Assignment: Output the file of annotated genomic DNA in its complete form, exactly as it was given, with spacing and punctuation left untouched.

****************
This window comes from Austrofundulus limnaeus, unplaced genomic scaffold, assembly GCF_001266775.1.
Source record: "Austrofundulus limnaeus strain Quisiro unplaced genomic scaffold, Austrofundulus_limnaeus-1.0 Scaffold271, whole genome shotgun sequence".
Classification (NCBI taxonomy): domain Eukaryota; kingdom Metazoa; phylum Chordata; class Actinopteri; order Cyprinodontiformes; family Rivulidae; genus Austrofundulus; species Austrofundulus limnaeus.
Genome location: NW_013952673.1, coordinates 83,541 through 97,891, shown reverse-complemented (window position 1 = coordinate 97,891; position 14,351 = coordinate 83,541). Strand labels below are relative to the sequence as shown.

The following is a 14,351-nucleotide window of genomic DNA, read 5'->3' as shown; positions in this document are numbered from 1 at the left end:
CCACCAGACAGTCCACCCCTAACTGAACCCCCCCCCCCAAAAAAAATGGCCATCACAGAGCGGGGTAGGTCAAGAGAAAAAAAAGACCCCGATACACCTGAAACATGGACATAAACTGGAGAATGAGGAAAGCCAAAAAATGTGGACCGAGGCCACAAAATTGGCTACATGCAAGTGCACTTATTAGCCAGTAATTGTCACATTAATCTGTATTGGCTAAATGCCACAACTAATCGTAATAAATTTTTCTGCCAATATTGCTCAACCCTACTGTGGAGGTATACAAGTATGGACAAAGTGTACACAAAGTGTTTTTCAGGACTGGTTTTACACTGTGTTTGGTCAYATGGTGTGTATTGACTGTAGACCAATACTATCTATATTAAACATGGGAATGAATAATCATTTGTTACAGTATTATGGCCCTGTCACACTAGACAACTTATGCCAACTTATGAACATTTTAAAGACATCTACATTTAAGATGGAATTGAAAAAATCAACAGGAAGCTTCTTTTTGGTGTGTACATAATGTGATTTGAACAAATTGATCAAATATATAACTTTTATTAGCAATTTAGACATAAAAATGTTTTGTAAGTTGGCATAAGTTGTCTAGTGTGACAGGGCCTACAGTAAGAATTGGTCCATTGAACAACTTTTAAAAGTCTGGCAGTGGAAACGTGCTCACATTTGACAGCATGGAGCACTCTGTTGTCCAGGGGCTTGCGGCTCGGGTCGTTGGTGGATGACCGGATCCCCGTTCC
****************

This window comes from Austrofundulus limnaeus, unplaced genomic scaffold, assembly GCF_001266775.1.
Source record: "Austrofundulus limnaeus strain Quisiro unplaced genomic scaffold, Austrofundulus_limnaeus-1.0 Scaffold271, whole genome shotgun sequence".
Classification (NCBI taxonomy): domain Eukaryota; kingdom Metazoa; phylum Chordata; class Actinopteri; order Cyprinodontiformes; family Rivulidae; genus Austrofundulus; species Austrofundulus limnaeus.
Genome location: NW_013952673.1, coordinates 83,541 through 97,891, shown reverse-complemented (window position 1 = coordinate 97,891; position 14,351 = coordinate 83,541). Strand labels below are relative to the sequence as shown.

The following is a 14,351-nucleotide window of genomic DNA, read 5'->3' as shown; positions in this document are numbered from 1 at the left end:
CCACCAGACAGTCCACCCCTAACTGAACCCCCCCCCCCAAAAAAAATGGCCATCACAGAGCGGGGTAGGTCAAGAGAAAAAAAAGACCCCGATACACCTGAAACATGGACATAAACTGGAGAATGAGGAAAGCCAAAAAATGTGGACCGAGGCCACAAAATTGGCTACATGCAAGTGCACTTATTAGCCAGTAATTGTCACATTAATCTGTATTGGCTAAATGCCACAACTAATCGTAATAAATTTTTCTGCCAATATTGCTCAACCCTACTGTGGAGGTATACAAGTATGGACAAAGTGTACACAAAGTGTTTTTCAGGACTGGTTTTACACTGTGTTTGGTCAYATGGTGTGTATTGACTGTAGACCAATACTATCTATATTAAACATGGGAATGAATAATCATTTGTTACAGTATTATGGCCCTGTCACACTAGACAACTTATGCCAACTTATGAACATTTTAAAGACATCTACATTTAAGATGGAATTGAAAAAATCAACAGGAAGCTTCTTTTTGGTGTGTACATAATGTGATTTGAACAAATTGATCAAATATATAACTTTTATTAGCAATTTAGACATAAAAATGTTTTGTAAGTTGGCATAAGTTGTCTAGTGTGACAGGGCCTACAGTAAGAATTGGTCCATTGAACAACTTTTAAAAGTCTGGCAGTGGAAACGTGCTCACATTTGACAGCATGGAGCACTCTGTTGTCCAGGGGCTTGCGGCTCGGGTCGTTGGTGGATGACCGGATCCCCGTTCC